There will be additional community testing and new quarantine procedures effective July 1 for inbound passengers, regardless of residency.
Deputy Director and soon-to-be acting Director of Department of Public Health and Social Services Laurent Duenas said they are continuing tests in the community and focusing on the north where most of the people with confirmed cases of COVID-19 reside.
According to the governor, effective Wednesday, the following changes will be implemented:
1. Hotspot locations will be renamed as "high-risk areas."
2. For the U.S., risk status will be determined on a state-by-state level, to include territories.
3. The default level of quarantine required upon arrival on Guam is based on whether a traveler is coming from a high-risk area.
4. A pre-arrival negative polymerase chain reaction (PCR) test, in particular for those traveling from a high-risk area, is necessary to determine the location of quarantine.
5. Residency status will NOT determine the level of quarantine or testing required. Considerations for alternate quarantine locations will still be made in certain limited circumstances.
6. High-risk areas will be determined by a calculated COVID-19 Area Risk (CAR) score, which primarily assesses an area’s recently calculated case doubling time and test positivity rate.
Current high-risk areas include: Alabama, Arizona, Arkansas, California, Florida, Georgia, Idaho, Mississippi, Nevada, North Carolina, Oklahoma, Oregon, South Carolina, Tennessee, Texas, Utah, Bangladesh, India, Indonesia, Nepal, Philippines, Africa, Central America, Middle East, and South America.
The governor said this week alone, 1,707 individuals were tested and DPHSS confirmed 48 new cases of COVID-19, which results in a 2.75% positivity rate.
"This increase was to be expected because we increased our testing capacity," she stated.
The governor noted that DPHSS tested 12,147 individuals, which translates to 7.4% of Guam’s population, placing Guam "ahead of states and territories like Hawaii, Pennsylvania, Texas, Washington, Puerto Rico, and the U.S. Virgin Islands."
To date, Guam has 248 cases with five deaths, 179 released from isolation, and 64 active cases.
"This increase in the number of confirmed cases is concerning, and it should be taken very seriously. As I have said before, our decisions will be based on data – not fear," she stated. "We will not be reinstituting any of our previous restrictions; however, we will be delaying any further relaxation of restrictions so we can observe the data. And after meeting with the State Surgeon Cell, I have decided to delay the reopening of Guam’s tourism industry. We have not decided when nor have we set a goal date, which will allow us to monitor our numbers. Yesterday’s low case positives was a good sign, but decisions are not based on any single data point."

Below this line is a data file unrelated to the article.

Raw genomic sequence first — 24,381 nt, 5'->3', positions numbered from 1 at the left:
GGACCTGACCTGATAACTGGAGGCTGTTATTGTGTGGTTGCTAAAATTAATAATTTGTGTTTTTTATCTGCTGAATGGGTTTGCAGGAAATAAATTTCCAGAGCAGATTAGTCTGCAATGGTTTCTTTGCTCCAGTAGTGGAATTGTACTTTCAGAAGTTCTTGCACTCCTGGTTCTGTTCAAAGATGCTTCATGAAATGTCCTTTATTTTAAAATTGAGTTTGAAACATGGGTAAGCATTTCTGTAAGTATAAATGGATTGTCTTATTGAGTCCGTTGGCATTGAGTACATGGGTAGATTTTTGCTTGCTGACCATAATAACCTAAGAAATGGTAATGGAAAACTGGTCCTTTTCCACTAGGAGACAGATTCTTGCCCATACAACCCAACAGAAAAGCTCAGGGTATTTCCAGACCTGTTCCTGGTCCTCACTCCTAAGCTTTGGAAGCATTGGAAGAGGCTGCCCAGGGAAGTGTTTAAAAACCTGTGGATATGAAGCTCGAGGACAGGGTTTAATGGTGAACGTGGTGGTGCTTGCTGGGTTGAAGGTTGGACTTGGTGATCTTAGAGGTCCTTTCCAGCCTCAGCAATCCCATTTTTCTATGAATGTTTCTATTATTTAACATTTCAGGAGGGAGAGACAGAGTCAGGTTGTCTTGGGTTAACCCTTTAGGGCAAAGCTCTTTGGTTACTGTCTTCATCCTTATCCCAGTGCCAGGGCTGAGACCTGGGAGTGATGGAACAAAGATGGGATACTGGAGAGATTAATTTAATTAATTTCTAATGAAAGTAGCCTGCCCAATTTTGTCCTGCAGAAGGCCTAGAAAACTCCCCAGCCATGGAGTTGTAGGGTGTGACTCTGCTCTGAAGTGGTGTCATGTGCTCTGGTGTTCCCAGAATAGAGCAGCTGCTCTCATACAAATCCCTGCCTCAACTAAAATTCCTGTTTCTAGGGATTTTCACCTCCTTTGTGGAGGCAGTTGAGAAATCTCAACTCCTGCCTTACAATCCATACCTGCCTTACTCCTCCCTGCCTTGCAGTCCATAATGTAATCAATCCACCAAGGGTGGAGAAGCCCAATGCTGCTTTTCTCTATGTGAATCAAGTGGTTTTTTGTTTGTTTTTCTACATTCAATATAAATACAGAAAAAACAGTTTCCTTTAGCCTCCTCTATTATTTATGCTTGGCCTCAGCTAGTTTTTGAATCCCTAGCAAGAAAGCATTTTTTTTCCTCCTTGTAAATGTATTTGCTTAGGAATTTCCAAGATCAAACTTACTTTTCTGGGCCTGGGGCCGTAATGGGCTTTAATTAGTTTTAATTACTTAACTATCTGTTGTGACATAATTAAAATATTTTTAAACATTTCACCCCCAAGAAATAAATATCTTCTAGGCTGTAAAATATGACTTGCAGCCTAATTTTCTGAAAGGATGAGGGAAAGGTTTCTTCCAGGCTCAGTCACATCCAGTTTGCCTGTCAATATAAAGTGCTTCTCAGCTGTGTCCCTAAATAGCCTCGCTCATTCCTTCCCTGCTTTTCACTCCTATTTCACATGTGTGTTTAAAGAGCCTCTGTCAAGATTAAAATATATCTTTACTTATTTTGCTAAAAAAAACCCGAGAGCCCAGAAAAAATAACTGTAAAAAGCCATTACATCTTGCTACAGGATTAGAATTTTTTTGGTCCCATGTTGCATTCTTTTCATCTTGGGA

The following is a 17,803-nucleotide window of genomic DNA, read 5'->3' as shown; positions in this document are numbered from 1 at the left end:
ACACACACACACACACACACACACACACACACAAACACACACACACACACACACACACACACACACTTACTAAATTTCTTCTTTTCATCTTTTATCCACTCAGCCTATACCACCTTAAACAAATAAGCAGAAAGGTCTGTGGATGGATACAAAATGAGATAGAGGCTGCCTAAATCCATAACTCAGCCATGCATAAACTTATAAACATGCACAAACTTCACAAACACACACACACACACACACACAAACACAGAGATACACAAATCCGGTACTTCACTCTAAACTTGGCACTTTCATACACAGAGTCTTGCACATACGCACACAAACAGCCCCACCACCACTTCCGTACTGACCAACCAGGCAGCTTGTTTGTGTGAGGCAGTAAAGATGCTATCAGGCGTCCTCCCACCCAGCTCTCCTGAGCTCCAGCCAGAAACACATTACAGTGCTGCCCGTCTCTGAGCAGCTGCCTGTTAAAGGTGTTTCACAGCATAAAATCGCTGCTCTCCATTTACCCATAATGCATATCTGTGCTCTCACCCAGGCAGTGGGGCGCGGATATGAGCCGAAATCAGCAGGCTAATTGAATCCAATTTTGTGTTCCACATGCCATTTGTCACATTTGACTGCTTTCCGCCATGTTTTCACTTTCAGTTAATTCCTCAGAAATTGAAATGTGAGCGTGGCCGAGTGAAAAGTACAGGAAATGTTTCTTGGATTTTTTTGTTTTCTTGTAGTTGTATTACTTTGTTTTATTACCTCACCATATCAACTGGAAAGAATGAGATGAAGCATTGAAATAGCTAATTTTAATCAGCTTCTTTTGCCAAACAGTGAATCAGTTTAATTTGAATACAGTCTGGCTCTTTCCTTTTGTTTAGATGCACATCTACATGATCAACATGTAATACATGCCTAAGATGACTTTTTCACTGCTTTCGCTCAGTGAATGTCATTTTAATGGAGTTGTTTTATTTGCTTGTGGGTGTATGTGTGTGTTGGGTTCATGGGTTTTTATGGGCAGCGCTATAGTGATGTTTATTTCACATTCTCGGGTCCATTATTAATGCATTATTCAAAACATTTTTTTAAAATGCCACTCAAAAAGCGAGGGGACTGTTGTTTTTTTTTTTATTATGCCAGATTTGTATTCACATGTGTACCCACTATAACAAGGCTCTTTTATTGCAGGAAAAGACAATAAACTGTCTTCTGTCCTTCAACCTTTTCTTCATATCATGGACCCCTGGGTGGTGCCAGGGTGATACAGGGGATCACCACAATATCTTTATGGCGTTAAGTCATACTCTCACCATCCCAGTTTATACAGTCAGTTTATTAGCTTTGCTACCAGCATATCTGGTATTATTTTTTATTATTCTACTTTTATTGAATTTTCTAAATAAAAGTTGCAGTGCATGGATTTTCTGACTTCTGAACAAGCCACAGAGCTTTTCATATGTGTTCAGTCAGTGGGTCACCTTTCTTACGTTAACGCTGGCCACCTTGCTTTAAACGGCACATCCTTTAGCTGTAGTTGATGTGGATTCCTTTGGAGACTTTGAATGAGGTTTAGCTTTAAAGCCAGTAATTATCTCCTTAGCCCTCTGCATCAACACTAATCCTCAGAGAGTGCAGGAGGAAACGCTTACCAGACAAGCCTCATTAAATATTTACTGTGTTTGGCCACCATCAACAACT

The governor added that DPHSS continues the investigations and effort to contain the pandemic, noting that DPHSS Director Linda Unpingco-DeNorcey will retire from government service on July 3.
"For more than three decades, Linda has served the people of Guam. She has been committed, extremely competent and dedicated to the health of our people," the governor stated. "COVID-19 has forced each of us to hold even closer to those we love. Her sense of urgency, her experience, and her successes have benefitted not just her agency but the community as a whole. She will be missed, and we greatly appreciate her service."
The governor added her confidence in Duenas who has many years of experience at DPHSS.
"I am confident in her leadership and the leadership of Deputy Director Josie O’Mallon, a veteran of Public Health’s Bureau of Communicable Disease Control," the governor stated.
"In the days and weeks ahead, we are all reminded that our struggle against COVID-19 is far from over. But we will prevail. While most businesses have reopened and social gatherings of no more than 25 are permissible, new cases are a reminder that the world is not yet COVID-free. My message to the people of Guam is simple: Though we must remain physically distant, we are closer than we have ever been. This means we cannot become complacent. Limit contact to those within your households, wear face masks, practice social distancing of at least 6 feet, and wash your hands. Without a vaccine, this is how we can beat COVID-19. There may be tough days ahead, but we will get through this together."